A micro:bit is a pocket-sized, open source hardware computer in which students code on the laptop and transfer to see live outcome.
Did you know that you can code for your micro:bit to enable it to read the temperature and Compass (direction) of your surroundings? Check out how Tinker students achieved this!
The micro:bit coding platform is block-based, and works simply by dragging and dropping the block codes to write a simple script, from which students arranged the blocks in a top to bottom in order to complete their mission.
Students used the “temperature” and “show number” block to show the temperature of the room.
Once they entered their program, they attach the micro:bit chip on the computer using a USB cable. This enables them to transfer their code to the open source micro:bit, so as to see the temperature on the micro:bit screen.
Students also showed the four directions of a compass on micro:bit.
They achieved this by creating a loop using the “forever” block on micro:bit, that continuously updated the reading of the compass on the micro:bit screen.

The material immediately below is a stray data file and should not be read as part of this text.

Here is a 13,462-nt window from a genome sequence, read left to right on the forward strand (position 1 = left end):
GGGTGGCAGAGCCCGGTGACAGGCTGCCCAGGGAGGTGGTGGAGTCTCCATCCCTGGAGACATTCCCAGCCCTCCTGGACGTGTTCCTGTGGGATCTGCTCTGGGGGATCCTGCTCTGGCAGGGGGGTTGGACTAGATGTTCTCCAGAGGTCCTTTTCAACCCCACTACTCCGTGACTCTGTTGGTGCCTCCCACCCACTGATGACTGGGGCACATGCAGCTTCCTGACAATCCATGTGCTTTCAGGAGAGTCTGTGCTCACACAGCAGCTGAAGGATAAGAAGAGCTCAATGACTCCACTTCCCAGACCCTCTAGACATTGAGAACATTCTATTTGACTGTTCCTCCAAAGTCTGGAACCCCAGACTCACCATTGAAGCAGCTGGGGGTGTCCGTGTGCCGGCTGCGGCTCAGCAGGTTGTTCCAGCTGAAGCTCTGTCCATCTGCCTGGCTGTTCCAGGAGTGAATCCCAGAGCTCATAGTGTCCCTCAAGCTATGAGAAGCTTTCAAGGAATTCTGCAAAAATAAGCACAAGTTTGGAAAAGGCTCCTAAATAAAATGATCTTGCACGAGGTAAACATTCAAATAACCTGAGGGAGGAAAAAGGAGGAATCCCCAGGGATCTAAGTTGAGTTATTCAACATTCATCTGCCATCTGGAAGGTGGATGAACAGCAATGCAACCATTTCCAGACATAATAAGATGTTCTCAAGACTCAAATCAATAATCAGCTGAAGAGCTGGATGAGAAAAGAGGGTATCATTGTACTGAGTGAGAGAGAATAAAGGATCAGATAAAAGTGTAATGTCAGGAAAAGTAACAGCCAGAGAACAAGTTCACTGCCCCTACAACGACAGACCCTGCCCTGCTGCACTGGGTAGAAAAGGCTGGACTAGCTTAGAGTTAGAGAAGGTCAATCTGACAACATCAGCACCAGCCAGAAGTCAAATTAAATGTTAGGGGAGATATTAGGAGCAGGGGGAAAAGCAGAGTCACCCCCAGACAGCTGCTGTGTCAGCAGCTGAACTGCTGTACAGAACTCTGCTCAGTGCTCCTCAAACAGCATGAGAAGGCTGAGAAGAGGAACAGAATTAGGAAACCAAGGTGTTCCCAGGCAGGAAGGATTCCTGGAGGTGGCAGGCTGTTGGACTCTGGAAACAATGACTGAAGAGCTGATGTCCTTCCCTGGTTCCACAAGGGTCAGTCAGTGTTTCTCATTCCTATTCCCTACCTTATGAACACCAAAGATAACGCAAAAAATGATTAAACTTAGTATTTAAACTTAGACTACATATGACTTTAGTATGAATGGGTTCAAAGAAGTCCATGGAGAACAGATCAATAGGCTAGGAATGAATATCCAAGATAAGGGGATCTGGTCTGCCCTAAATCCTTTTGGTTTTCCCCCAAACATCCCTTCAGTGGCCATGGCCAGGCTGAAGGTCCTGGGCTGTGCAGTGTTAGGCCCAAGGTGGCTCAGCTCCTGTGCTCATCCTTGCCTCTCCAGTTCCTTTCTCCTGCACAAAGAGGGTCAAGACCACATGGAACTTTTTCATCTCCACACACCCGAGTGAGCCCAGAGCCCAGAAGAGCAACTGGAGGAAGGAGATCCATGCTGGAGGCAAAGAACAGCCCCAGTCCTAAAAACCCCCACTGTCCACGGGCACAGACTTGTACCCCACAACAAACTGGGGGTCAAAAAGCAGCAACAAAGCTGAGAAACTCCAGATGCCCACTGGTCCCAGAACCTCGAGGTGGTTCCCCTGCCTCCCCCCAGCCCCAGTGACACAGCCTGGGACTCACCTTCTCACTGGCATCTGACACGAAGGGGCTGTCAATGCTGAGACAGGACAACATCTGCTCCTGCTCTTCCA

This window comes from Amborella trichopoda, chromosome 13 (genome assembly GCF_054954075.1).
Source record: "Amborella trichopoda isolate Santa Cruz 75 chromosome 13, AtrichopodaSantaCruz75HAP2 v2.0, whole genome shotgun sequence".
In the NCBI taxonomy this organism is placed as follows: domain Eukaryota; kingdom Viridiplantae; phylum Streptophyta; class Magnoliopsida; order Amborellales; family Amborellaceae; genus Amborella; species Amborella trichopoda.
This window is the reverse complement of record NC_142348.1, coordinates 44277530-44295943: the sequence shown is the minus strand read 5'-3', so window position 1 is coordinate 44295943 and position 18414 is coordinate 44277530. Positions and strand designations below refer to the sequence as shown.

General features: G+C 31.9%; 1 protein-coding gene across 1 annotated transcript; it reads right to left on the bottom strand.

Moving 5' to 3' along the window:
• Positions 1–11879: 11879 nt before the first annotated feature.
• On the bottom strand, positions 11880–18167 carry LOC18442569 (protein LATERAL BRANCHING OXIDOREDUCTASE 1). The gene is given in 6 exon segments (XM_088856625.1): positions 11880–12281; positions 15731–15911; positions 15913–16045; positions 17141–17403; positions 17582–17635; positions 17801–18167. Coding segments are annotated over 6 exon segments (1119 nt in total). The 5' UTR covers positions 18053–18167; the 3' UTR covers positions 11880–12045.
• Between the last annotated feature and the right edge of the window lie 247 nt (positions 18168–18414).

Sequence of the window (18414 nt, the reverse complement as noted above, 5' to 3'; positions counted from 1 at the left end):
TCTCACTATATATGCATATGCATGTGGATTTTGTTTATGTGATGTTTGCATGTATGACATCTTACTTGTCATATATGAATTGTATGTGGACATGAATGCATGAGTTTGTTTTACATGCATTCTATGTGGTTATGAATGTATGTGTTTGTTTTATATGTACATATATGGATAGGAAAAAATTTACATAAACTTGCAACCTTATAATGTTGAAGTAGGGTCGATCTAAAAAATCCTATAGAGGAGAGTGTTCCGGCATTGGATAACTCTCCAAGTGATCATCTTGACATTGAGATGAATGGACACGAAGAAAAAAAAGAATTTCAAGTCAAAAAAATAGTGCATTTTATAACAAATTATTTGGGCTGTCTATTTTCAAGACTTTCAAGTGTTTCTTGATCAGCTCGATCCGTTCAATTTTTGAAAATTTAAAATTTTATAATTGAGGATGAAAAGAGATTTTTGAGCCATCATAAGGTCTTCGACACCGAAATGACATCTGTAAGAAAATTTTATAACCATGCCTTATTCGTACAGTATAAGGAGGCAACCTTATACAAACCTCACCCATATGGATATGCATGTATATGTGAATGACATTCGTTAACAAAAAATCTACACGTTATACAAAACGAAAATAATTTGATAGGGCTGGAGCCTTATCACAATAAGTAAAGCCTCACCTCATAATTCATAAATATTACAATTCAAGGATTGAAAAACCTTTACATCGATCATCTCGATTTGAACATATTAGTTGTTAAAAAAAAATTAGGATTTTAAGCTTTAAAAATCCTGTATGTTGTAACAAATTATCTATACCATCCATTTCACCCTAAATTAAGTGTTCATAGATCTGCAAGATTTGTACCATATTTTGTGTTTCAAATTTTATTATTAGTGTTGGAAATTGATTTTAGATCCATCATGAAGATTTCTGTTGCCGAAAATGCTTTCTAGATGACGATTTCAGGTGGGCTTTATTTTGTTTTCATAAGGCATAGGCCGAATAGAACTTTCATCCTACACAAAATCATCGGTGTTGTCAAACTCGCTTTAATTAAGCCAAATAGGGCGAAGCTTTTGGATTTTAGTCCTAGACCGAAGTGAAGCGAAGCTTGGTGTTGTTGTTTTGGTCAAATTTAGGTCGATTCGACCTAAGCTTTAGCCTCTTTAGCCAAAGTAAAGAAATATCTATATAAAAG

They stored the reading of the compass is in a variable called “degrees”. Students then set out conditions using if/then/else statements to determine the degrees. See examples below:
- If degrees are less than 45 or greater than 315, then the compass heading is mostly pointing toward North. Display N on the micro:bit.
- If degrees are less than 135, the micro:bit is mostly pointing East. Display E on the micro:bit.
- If degrees are less than 225, the micro:bit is mostly pointing South. Display S on the micro:bit.
- If none of these conditions returned true, then the micro:bit must be pointing West. Display W on the micro:bit.